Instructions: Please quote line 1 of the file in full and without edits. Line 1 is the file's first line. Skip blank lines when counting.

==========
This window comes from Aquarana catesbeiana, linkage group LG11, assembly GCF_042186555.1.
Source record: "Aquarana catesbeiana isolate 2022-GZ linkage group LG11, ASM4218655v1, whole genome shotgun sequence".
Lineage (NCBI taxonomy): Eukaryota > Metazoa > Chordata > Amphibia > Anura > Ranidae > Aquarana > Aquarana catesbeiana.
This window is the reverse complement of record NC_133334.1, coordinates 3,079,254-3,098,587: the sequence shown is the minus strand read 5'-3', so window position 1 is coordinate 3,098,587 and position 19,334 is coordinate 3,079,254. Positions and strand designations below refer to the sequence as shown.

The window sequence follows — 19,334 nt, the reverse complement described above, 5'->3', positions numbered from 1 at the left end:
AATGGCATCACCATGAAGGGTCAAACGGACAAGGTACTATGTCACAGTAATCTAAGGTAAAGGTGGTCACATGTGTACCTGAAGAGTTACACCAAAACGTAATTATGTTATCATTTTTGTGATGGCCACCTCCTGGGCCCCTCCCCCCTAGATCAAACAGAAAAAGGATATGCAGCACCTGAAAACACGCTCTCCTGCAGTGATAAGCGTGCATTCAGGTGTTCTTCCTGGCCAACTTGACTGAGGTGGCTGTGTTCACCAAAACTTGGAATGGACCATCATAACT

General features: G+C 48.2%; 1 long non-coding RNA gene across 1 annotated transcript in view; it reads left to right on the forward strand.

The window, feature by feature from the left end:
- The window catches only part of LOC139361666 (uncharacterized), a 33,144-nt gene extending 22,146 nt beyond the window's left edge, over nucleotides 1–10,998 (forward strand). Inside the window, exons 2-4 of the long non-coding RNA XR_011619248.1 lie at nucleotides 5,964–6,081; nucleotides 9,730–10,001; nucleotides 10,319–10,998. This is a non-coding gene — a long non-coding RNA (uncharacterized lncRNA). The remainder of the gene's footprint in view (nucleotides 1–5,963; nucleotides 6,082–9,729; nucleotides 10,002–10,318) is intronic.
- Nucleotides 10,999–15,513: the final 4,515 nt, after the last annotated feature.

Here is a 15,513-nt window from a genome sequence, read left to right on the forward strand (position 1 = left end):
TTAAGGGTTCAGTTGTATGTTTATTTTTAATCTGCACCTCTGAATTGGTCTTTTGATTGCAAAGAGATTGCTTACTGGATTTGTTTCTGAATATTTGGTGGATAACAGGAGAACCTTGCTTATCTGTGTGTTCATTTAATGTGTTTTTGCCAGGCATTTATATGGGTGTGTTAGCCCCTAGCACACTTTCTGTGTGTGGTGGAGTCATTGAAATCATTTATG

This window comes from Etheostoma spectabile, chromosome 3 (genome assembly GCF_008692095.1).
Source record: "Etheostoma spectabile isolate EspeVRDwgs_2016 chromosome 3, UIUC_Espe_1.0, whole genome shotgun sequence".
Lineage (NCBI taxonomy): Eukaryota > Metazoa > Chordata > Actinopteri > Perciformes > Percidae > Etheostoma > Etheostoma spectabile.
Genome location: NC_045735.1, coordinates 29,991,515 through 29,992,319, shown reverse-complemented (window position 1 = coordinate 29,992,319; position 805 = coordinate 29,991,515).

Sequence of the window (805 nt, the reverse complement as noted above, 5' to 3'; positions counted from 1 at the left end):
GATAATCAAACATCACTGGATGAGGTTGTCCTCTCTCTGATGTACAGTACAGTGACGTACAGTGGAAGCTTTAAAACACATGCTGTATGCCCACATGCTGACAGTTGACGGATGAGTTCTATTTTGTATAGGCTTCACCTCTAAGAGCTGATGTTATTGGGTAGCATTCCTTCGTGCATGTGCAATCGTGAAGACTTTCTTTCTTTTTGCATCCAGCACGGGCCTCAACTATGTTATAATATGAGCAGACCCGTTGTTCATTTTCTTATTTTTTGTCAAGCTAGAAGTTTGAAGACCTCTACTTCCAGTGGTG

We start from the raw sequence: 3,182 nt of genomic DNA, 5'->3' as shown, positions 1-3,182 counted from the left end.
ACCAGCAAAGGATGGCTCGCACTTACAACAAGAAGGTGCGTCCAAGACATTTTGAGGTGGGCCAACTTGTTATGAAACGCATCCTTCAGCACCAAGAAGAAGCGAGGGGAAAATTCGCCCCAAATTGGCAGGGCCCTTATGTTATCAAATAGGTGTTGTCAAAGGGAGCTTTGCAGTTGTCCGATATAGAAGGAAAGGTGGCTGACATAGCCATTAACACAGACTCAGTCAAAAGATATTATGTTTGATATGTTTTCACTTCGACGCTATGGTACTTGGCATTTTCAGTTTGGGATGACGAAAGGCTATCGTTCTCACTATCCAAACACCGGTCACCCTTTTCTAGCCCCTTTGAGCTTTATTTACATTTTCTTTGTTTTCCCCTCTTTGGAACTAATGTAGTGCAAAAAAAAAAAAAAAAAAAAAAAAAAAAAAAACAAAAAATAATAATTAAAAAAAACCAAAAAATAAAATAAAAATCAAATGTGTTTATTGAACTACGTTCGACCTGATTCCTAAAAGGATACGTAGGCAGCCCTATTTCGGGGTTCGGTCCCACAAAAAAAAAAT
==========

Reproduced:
This window comes from Aquarana catesbeiana, linkage group LG11, assembly GCF_042186555.1.